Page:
Summary: The errors that infiltrate the Faith are often characterised as teaching that attempts to present "something more." The Faith is simple and complete, requiring no addition from the fertile imagination of any person.

“Many deceivers have gone out into the world, those who do not confess the coming of Jesus Christ in the flesh. Such a one is the deceiver and the antichrist. Watch yourselves, so that you may not lose what we have worked for, but may win a full reward. Everyone who goes on ahead and does not abide in the teaching of Christ, does not have God. Whoever abides in the teaching has both the Father and the Son. If anyone comes to you and does not bring this teaching, do not receive him into your house or give him any greeting, for whoever greets him takes part in his wicked works.” [1]

“Mo’ Better Blues” is the title of a movie directed by Spike Lee and released in 1990. Though I have never watched this particular movie, and I truly know little of the plot other than what I might have read in various reviews, I nevertheless find the title striking, suggesting people’s never-ending search for “something more.” As such, the title is representative of various heresies resident or tolerated among the churches today.

The Faith has been under assault from earliest days, and the doctrines of the Faith have been defined for us today through repeated challenges arising from error which attempted to insinuate itself into the fabric of the Faith. John demonstrated the focus of his love to be Christ, a focus which is not apparent among many evangelicals of this day. One such place where the apostle of love revealed his devotion to present a pure bride to Christ at His return is found in his second general epistle. That missive has at its heart a deep concern for the spiritual welfare of the saints, and the major threat to their continued well being at that time were “deceivers” capable of duping believers.

John wrote this particular letter to caution believers against a specific, particular error which was at that time invading the Zion of God. His words, as is often true of Scripture, serve to warn against even broader dangers throughout the intervening years between that day in which he wrote and the present day. The particular pressing danger that threatened John's first readers was the presence of a multiplication of “deceivers” identified as individuals refusing to “acknowledge Jesus Christ as coming in the flesh.”

THE DANGER —John’s warning presents what constitutes a most intriguing description. Here is what I mean by that statement. There are several points of considerable interest I am compelled to point out before we venture into the broader, more general aspects of this warning. The Greek word which is translated “deceiver,” is Planos. This particular term in the Greek tongue describes an individual who leads others into wrong action and not only to adopt a wrong opinion. The aged saint used the verbal form of this same word in his first letter, writing “I write these things to you about those who are trying to deceive you” [1 JOHN 2:26]. Later, in that same missive, John would write, “Little children, let no one deceive you. Whoever practices righteousness is righteous, as he is righteous” [1 JOHN 3:7]. With these words, the Apostle of Love was demonstrating that his concern was not merely transient, but that he considered the saints at risk.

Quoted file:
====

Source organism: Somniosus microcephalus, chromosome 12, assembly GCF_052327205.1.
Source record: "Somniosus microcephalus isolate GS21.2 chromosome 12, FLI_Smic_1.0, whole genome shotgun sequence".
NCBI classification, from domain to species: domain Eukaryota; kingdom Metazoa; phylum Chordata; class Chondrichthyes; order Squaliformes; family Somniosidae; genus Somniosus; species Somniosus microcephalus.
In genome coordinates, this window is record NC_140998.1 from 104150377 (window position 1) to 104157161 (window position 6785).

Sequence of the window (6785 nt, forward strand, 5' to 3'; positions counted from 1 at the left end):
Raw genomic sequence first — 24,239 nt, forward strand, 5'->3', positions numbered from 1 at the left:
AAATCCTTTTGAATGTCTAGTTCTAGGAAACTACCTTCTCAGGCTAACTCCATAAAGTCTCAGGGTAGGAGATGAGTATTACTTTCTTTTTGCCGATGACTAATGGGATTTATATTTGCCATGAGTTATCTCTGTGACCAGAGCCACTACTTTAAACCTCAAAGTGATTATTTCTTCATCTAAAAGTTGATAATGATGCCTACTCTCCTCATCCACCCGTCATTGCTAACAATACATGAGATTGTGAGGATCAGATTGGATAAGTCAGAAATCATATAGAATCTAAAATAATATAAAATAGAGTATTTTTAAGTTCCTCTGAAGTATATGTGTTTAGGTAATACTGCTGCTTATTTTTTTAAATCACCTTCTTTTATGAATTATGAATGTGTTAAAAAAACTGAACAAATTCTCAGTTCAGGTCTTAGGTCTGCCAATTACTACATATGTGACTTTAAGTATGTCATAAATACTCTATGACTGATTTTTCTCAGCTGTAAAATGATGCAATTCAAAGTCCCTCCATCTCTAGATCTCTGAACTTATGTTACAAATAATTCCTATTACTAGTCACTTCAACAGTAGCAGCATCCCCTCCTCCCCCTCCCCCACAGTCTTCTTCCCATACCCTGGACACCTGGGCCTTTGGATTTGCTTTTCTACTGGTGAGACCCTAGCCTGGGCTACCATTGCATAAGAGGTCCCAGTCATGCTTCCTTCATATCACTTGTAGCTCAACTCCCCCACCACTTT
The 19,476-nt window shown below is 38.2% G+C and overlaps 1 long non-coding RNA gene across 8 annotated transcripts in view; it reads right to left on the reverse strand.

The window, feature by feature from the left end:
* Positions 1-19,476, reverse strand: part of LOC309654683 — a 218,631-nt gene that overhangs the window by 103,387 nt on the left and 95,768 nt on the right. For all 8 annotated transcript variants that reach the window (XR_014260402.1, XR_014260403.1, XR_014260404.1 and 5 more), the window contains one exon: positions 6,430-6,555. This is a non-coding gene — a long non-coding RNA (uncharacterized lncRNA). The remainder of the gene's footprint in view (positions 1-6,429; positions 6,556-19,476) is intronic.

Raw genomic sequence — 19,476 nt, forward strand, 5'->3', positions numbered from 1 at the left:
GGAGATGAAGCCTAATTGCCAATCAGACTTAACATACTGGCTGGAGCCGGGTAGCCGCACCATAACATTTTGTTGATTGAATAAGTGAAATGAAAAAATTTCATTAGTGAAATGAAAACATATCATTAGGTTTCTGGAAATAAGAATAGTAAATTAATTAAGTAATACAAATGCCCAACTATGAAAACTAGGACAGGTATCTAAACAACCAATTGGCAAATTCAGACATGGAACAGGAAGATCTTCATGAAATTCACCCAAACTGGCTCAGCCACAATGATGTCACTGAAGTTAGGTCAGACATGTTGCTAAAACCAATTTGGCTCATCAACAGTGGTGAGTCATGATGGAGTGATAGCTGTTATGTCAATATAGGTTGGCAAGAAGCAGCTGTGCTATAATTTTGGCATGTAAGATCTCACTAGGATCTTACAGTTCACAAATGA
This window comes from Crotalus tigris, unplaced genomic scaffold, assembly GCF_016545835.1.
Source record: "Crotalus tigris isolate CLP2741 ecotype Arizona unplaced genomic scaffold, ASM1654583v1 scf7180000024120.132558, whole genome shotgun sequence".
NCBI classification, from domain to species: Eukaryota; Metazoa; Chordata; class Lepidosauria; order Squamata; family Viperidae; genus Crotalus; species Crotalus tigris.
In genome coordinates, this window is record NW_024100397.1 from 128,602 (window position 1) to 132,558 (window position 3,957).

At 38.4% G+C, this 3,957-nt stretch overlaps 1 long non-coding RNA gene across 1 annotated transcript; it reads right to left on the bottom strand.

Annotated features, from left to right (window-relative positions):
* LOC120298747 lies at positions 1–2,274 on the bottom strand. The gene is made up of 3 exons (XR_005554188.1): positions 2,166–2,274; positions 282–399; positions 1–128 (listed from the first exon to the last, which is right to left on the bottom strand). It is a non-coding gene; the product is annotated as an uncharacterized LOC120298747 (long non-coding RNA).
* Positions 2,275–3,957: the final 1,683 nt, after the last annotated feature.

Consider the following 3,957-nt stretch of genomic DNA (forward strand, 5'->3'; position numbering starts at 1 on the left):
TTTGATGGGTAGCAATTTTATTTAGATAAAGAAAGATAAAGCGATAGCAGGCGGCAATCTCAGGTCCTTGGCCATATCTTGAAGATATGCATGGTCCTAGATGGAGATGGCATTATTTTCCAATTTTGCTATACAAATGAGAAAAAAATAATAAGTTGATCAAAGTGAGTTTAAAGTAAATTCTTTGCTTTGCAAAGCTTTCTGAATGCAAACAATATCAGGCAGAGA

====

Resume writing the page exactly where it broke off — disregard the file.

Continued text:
Additional evidence of John’s concern for believers, even the saints who were then potential and in the distance for John, is found in an untranslated word found in the Greek text. The Greek word hoti is usually translated “because.” The inclusion of this word serves as a graphic reminder that what follows is intimately related to that which has preceded. In the text before us today, John has just been admonishing his readers to “love one another,” to “walk in love.” The evidence of love for one another is witnessed in our love for the Master—love that is demonstrated through obedience to the Master. In that first brief missive, you will recall that John had spoken of “false prophets.” He wrote, “Beloved, do not believe every spirit, but test the spirits to see whether they are from God, for many false prophets have gone out into the world” [1 JOHN 4:1].

Take careful note that in that same letter, John also spoke of “antichrists” whom he identifies with these “deceivers.” In that letter, remember that the Apostle of Love wrote, “Children, it is the last hour, and as you have heard that antichrist is coming, so now many antichrists have come. Therefore we know that it is the last hour. They went out from us, but they were not of us; for if they had been of us, they would have continued with us. But they went out, that it might become plain that they all are not of us” [1 JOHN 2:18-19].

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